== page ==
Column: Potential benefits reveal the blunt truth of marijuana legalization

Column: Potential benefits reveal the blunt truth of marijuana legalization

As Coloradans line up outside of shops selling recreational marijuana, debates regarding its legalization throughout the nation swirl. And while it’s too early still to look to Washington or Colorado as indication to what legalization could bring (both good and bad), it’s important to consider the facts regardless. Too often does the debate stall at the first mention of marijuana being a drug, prompting many to react with, “Well, of course it should be illegal! Drugs are bad.” However, there are plenty of drugs used both recreationally and medicinally that show that drug usage is not, categorically, wrong (see Advil, coffee, alcohol, etc.) Instead, this debate should involve the benefits of marijuana legalization, including economics, crime retention, and prison alleviation, versus the harms, which ultimately boil down to health concerns.

Economically, legalization of marijuana could not be a better decision, as it would positively impact our economy in unprecedented ways. According to a leading Harvard economist, the legalization of marijuana could add up to $20 billion in increased revenue for the United States, contributing to a deficit that is slowly burning an inescapable hole into the coffers of the U.S. Treasury. Additionally, this number does not take into account the loss of spending in other areas that would come as a direct result of legalization. By legalizing marijuana, drug trade by cartels would diminish, as the black market would have less value and would focus on less widely used drugs. The results of this would be twofold: first, drug cartels would lose influence and power as their revenues decline, making it easier for agencies such as the DEA to find and eliminate them. Second, the current budget of the DEA and other drug-fighting agencies could be reduced even as their efforts become more streamlined. By avoiding going after criminal marijuana cases, money given to federal agencies could now be spent investigating issues of hard drug usage, delving into a deeper crime ring while using money more effectively.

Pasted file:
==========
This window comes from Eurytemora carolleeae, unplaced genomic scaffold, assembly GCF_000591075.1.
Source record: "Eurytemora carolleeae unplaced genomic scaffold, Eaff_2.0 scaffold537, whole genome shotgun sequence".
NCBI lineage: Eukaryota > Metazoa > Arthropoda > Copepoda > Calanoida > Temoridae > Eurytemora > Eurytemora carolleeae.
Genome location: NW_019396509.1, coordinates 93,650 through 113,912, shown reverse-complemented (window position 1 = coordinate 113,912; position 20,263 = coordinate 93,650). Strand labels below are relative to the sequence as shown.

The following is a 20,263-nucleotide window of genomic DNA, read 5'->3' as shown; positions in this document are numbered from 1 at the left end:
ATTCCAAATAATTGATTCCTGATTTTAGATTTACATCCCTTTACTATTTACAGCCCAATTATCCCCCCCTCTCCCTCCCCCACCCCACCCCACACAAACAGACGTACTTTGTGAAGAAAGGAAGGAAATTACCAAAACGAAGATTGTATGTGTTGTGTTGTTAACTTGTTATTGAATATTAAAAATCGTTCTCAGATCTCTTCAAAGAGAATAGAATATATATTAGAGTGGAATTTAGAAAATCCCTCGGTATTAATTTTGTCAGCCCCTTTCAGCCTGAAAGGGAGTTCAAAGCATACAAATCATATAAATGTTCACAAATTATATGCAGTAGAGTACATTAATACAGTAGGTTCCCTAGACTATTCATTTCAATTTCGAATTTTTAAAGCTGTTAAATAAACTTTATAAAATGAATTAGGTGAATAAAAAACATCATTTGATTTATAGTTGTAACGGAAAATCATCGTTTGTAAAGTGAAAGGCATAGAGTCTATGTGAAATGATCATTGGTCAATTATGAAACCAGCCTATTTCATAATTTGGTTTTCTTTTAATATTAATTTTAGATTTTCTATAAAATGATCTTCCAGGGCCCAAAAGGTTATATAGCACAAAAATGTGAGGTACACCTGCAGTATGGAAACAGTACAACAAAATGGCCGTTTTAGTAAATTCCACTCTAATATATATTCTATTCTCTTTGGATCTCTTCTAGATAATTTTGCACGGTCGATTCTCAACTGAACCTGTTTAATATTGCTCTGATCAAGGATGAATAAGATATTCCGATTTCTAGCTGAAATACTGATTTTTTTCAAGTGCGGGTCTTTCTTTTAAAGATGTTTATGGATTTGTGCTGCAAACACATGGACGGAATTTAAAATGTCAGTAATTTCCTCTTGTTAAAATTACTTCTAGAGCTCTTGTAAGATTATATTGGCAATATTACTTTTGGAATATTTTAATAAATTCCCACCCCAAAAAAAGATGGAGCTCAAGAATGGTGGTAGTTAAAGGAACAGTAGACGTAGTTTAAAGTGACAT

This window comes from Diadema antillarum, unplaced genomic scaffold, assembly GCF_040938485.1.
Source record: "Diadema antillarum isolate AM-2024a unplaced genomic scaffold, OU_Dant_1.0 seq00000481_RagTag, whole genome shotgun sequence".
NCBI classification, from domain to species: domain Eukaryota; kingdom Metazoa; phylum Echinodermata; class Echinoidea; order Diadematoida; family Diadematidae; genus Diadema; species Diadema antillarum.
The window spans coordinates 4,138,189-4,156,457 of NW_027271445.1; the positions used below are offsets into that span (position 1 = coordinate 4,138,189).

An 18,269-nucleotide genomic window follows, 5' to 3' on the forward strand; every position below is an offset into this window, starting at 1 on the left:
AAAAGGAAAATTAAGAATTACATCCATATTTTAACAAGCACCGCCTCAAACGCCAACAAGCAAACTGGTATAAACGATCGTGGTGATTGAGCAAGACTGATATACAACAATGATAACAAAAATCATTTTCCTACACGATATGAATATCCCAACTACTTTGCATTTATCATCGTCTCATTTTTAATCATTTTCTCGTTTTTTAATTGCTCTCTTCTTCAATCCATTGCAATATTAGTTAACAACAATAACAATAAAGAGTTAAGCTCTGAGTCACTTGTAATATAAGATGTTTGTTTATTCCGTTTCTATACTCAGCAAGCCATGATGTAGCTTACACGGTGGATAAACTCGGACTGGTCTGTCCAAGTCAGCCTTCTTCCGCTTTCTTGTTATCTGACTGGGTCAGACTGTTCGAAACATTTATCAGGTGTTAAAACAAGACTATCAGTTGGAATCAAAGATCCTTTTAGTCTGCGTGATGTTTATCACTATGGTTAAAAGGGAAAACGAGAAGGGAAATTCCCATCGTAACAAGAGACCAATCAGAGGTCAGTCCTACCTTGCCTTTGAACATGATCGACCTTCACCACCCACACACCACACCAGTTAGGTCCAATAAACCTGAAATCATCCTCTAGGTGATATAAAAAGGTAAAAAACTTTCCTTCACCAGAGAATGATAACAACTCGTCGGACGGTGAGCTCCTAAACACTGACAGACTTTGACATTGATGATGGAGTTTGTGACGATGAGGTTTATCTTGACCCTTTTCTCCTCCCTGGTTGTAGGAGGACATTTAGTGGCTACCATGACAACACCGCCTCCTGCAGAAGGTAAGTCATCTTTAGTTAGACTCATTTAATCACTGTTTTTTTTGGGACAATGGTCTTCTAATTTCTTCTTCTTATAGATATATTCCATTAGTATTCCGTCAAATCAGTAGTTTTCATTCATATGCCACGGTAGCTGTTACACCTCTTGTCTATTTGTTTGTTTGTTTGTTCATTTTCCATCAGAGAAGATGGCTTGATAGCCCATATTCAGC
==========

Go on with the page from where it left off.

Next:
Additionally, legalization would release money currently tied up in the prison system. Approximately one out of every six federal inmates is incarcerated for marijuana related charges. That means that, of the $74 billion spent on American prisons, these inmates use up $12 billion. This is an easy $12 billion that could be going to education reform, technological innovation, fiscal security, or a plethora of various important areas that currently don’t receive nearly enough funding. Furthermore, it would open up cell space in our prisons for criminals that truly deserve to be there; it does not make sense to incarcerate a non-violent marijuana charge with a multi-murderer, nor does it seem worthwhile for this money to get spent on those that don’t need it, especially as possession of marijuana is largely considered only a petty misdemeanor.

The other side of the argument rests in health, but many studies have shown that mild marijuana use can actually lead to increased health (in some studies, it has been shown to help cure or alleviate symptoms of cancer, HIV/AIDS, and other debilitating diseases). Additionally, with legalization the federal government would be able to regulate usage, preventing cases of overuse that often lead to the “stoner” stereotype perpetuated by opponents of legalization. Because of this, the benefits seem to outweigh any potential harms, giving weight to those in favor of legalizing cannabis. It remains to be seen in (through Washington and Colorado), however, if these theoretical arguments will come to fruition.